Fahrenheit 9/11 is a controversial 2004 documentary film created by Michael Moore.
The film takes a critical stance against the George W. Bush administration and the way in which it handled The War on Terror, in particular the fall-out of the September 11, 2001 terrorist attacks and the later Invasion of Iraq by an American-led coalition in 2003.
The highest-grossing documentary film of all time. Ruled ineligible for an Oscar for Best Documentary Feature after it was aired on television shortly before the 2004 presidential election.
This film provides examples of:
- Big Brother Is Watching: One of the motifs in the film, how 9/11 allowed the government to become more pervasive in its surveillance. One set piece involved a San Francisco resident who was a gym-goer and when asked about President Bush, he gave a very negative opinion on the war in Iraq. A few days later, FBI agents showed up at his door and questioned him about his remarks.
- Digital Piracy Is Okay: Moore was very supportive of people who downloaded the film off the Internet, but it probably didn't hurt that it grossed over $222 million during its theatrical run anyway.
- Gondor Calls for Aid: Parodied when the film lists the names of the countries that answered US calls for aid in defeating Saddam Hussein, whether or not they had a military.
- Literary Allusion Title: The title references Bradbury's classic Fahrenheit 451. Mr. Bradbury accused Mr. Moore of "stealing" his title, though he himself has invoked this several times in his career.
- Manipulative Editing: One infamous example is where Moore is trying to prove a point about how callous politicians are in sending soldiers off to war. He approaches a Congressman outside Capitol Hill and asks if the man would willingly send his son to Iraq. The man stands mutely for a couple seconds before the camera cuts...to hide the fact that the Congressman answered that he has a nephew who's currently serving in Iraq.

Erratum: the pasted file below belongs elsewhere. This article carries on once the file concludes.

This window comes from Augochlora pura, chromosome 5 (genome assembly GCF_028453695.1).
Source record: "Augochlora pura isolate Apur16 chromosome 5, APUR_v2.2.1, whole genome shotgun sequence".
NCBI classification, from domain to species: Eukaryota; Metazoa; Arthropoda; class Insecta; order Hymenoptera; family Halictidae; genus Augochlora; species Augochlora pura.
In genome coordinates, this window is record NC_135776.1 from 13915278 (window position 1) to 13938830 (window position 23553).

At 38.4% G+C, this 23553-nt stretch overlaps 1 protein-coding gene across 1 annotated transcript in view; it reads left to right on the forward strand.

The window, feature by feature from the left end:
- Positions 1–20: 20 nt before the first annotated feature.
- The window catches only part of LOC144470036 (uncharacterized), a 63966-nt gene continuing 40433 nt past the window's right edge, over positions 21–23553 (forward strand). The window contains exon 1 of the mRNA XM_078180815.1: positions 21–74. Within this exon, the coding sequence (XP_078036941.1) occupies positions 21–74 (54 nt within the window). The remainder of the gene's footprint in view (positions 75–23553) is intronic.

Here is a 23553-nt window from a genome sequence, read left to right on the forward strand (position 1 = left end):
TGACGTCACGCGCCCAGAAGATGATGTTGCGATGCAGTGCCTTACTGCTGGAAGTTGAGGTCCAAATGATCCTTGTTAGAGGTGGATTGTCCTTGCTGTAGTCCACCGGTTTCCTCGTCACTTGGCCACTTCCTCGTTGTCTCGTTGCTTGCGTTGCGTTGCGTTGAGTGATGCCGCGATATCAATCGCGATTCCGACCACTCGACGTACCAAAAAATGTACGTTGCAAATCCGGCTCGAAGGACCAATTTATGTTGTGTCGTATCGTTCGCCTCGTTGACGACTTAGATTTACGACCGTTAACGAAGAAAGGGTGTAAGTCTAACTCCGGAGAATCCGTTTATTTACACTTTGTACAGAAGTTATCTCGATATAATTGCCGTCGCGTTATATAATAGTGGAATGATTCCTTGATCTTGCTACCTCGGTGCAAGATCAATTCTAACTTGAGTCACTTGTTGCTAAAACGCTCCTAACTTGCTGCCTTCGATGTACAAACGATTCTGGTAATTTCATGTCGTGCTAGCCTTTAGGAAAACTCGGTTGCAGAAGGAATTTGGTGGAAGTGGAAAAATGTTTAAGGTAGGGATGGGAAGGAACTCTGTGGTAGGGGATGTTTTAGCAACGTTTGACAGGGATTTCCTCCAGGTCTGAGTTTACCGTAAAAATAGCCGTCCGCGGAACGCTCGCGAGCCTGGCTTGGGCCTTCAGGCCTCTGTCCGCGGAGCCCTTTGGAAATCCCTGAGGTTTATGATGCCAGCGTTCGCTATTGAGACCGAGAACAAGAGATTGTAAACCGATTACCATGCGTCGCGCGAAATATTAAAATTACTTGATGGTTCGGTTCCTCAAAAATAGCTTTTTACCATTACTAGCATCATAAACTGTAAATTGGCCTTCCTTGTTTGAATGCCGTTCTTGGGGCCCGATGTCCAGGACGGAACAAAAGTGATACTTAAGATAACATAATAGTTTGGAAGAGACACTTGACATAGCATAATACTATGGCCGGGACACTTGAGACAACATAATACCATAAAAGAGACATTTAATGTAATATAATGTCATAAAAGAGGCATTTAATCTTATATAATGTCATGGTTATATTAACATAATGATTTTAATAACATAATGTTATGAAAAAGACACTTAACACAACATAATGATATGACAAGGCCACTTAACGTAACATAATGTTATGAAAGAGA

- National Stereotypes: There's a segment where Moore presents the "Coalition of the Willing" as a 1940s-style propaganda cartoon with caricaturish depictions of the countries included in that alliance: Romanians are vampires, the Dutch are pot-smokers, Costa Ricans are banana farmers, etc.
- Sound-Only Death: Moore recounts the attacks of September 11 by having the film cut to black. The image onscreen remains black while the soundtrack features a recording of a plane slamming into a building, panicked 911 phone calls and emergency communications, and other sounds of the tragic day.
- Spoofed with Their Own Words: In the final scene, Moore mocks President George W. Bush by quoting his own words from an old press conference:Bush: Fool me once, shame on you. Fool me twice, can't get fooled again.
Moore: For once, we agreed.
- War Is Glorious: This is certainly the opinion of the U.S. soldiers that Moore depicts in the film. A tank crew proudly tells him that they play rock music in the cockpit during engagements in the Iraq War.
- Wrongfully Attributed: Moore concludes the film with a quote attributed to George Orwell. Christopher Hitchens has pointed out that this quote was never uttered by Orwell at all.
- You Can Panic Now: Moore replays a female scream after images of destruction to emphasize how the government exploited the 9/11 attacks to manipulate people.